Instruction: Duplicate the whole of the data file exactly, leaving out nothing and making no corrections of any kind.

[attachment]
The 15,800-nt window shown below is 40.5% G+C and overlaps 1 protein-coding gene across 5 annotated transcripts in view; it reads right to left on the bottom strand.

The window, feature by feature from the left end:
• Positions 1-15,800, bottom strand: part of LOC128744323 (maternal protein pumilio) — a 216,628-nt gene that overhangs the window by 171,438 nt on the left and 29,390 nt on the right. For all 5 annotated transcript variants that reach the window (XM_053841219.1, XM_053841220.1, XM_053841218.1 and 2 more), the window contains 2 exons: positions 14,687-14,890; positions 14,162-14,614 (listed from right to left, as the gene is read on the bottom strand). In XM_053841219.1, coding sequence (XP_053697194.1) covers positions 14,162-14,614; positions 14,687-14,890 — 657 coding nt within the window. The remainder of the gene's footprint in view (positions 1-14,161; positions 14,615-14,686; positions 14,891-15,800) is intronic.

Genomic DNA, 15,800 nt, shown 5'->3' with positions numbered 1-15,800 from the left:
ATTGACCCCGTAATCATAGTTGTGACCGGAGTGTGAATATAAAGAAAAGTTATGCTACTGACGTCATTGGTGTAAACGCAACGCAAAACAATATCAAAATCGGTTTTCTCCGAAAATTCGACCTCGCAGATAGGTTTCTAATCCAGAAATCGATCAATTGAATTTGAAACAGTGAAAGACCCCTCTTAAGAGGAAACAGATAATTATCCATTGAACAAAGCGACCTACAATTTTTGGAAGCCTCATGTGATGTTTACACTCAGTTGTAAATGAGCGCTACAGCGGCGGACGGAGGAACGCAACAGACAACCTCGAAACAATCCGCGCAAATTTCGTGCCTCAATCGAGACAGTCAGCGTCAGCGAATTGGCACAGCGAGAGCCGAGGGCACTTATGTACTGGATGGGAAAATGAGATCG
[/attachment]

The 15,800-nt window shown below is 40.5% G+C and overlaps 1 protein-coding gene across 5 annotated transcripts in view; it reads right to left on the bottom strand.

The window, feature by feature from the left end:
• Positions 1-15,800, bottom strand: part of LOC128744323 (maternal protein pumilio) — a 216,628-nt gene that overhangs the window by 171,438 nt on the left and 29,390 nt on the right. For all 5 annotated transcript variants that reach the window (XM_053841219.1, XM_053841220.1, XM_053841218.1 and 2 more), the window contains 2 exons: positions 14,687-14,890; positions 14,162-14,614 (listed from right to left, as the gene is read on the bottom strand). In XM_053841219.1, coding sequence (XP_053697194.1) covers positions 14,162-14,614; positions 14,687-14,890 — 657 coding nt within the window. The remainder of the gene's footprint in view (positions 1-14,161; positions 14,615-14,686; positions 14,891-15,800) is intronic.

Genomic DNA, 15,800 nt, shown 5'->3' with positions numbered 1-15,800 from the left:
ATTGACCCCGTAATCATAGTTGTGACCGGAGTGTGAATATAAAGAAAAGTTATGCTACTGACGTCATTGGTGTAAACGCAACGCAAAACAATATCAAAATCGGTTTTCTCCGAAAATTCGACCTCGCAGATAGGTTTCTAATCCAGAAATCGATCAATTGAATTTGAAACAGTGAAAGACCCCTCTTAAGAGGAAACAGATAATTATCCATTGAACAAAGCGACCTACAATTTTTGGAAGCCTCATGTGATGTTTACACTCAGTTGTAAATGAGCGCTACAGCGGCGGACGGAGGAACGCAACAGACAACCTCGAAACAATCCGCGCAAATTTCGTGCCTCAATCGAGACAGTCAGCGTCAGCGAATTGGCACAGCGAGAGCCGAGGGCACTTATGTACTGGATGGGAAAATGAGATCG